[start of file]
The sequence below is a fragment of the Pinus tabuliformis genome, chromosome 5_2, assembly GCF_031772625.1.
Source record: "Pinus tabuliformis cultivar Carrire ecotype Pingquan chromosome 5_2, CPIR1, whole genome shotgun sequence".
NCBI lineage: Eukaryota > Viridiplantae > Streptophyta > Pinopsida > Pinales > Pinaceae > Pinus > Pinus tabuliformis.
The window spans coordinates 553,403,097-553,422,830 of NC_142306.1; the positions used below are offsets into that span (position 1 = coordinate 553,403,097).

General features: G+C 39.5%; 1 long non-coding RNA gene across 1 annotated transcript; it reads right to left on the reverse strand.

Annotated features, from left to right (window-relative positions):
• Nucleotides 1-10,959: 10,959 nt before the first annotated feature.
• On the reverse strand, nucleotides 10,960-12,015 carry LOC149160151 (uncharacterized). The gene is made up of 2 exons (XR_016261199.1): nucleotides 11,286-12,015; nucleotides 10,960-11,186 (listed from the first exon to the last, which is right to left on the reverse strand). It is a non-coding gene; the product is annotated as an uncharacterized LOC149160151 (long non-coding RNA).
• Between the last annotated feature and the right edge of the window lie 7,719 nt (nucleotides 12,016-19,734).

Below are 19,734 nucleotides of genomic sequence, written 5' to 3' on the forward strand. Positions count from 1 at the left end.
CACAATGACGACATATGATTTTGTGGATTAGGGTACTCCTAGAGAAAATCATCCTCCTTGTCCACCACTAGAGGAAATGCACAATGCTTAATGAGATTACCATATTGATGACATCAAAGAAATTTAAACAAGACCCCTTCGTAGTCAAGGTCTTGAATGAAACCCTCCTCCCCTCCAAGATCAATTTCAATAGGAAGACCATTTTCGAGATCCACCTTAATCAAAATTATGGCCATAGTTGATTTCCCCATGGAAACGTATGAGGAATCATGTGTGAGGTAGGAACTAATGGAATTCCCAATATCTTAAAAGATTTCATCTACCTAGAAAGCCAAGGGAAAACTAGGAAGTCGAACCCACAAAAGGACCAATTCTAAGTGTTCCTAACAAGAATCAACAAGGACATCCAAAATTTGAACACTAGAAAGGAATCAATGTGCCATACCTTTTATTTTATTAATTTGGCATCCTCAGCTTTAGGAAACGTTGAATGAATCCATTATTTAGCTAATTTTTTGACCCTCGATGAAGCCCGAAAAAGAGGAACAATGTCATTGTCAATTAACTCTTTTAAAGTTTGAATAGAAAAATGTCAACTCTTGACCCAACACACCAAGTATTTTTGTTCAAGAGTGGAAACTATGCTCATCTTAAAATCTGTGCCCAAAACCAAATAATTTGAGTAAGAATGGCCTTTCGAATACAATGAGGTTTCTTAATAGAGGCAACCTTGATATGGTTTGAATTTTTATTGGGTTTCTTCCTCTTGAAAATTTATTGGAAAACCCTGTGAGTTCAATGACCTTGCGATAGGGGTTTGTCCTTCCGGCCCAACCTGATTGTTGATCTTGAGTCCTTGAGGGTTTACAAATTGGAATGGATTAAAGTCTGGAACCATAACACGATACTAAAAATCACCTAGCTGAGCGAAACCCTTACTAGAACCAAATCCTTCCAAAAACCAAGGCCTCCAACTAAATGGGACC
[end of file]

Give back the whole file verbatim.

The sequence below is a fragment of the Pinus tabuliformis genome, chromosome 5_2, assembly GCF_031772625.1.
Source record: "Pinus tabuliformis cultivar Carrire ecotype Pingquan chromosome 5_2, CPIR1, whole genome shotgun sequence".
NCBI lineage: Eukaryota > Viridiplantae > Streptophyta > Pinopsida > Pinales > Pinaceae > Pinus > Pinus tabuliformis.
The window spans coordinates 553,403,097-553,422,830 of NC_142306.1; the positions used below are offsets into that span (position 1 = coordinate 553,403,097).

General features: G+C 39.5%; 1 long non-coding RNA gene across 1 annotated transcript; it reads right to left on the reverse strand.

Annotated features, from left to right (window-relative positions):
• Nucleotides 1-10,959: 10,959 nt before the first annotated feature.
• On the reverse strand, nucleotides 10,960-12,015 carry LOC149160151 (uncharacterized). The gene is made up of 2 exons (XR_016261199.1): nucleotides 11,286-12,015; nucleotides 10,960-11,186 (listed from the first exon to the last, which is right to left on the reverse strand). It is a non-coding gene; the product is annotated as an uncharacterized LOC149160151 (long non-coding RNA).
• Between the last annotated feature and the right edge of the window lie 7,719 nt (nucleotides 12,016-19,734).

Below are 19,734 nucleotides of genomic sequence, written 5' to 3' on the forward strand. Positions count from 1 at the left end.
CACAATGACGACATATGATTTTGTGGATTAGGGTACTCCTAGAGAAAATCATCCTCCTTGTCCACCACTAGAGGAAATGCACAATGCTTAATGAGATTACCATATTGATGACATCAAAGAAATTTAAACAAGACCCCTTCGTAGTCAAGGTCTTGAATGAAACCCTCCTCCCCTCCAAGATCAATTTCAATAGGAAGACCATTTTCGAGATCCACCTTAATCAAAATTATGGCCATAGTTGATTTCCCCATGGAAACGTATGAGGAATCATGTGTGAGGTAGGAACTAATGGAATTCCCAATATCTTAAAAGATTTCATCTACCTAGAAAGCCAAGGGAAAACTAGGAAGTCGAACCCACAAAAGGACCAATTCTAAGTGTTCCTAACAAGAATCAACAAGGACATCCAAAATTTGAACACTAGAAAGGAATCAATGTGCCATACCTTTTATTTTATTAATTTGGCATCCTCAGCTTTAGGAAACGTTGAATGAATCCATTATTTAGCTAATTTTTTGACCCTCGATGAAGCCCGAAAAAGAGGAACAATGTCATTGTCAATTAACTCTTTTAAAGTTTGAATAGAAAAATGTCAACTCTTGACCCAACACACCAAGTATTTTTGTTCAAGAGTGGAAACTATGCTCATCTTAAAATCTGTGCCCAAAACCAAATAATTTGAGTAAGAATGGCCTTTCGAATACAATGAGGTTTCTTAATAGAGGCAACCTTGATATGGTTTGAATTTTTATTGGGTTTCTTCCTCTTGAAAATTTATTGGAAAACCCTGTGAGTTCAATGACCTTGCGATAGGGGTTTGTCCTTCCGGCCCAACCTGATTGTTGATCTTGAGTCCTTGAGGGTTTACAAATTGGAATGGATTAAAGTCTGGAACCATAACACGATACTAAAAATCACCTAGCTGAGCGAAACCCTTACTAGAACCAAATCCTTCCAAAAACCAAGGCCTCCAACTAAATGGGACC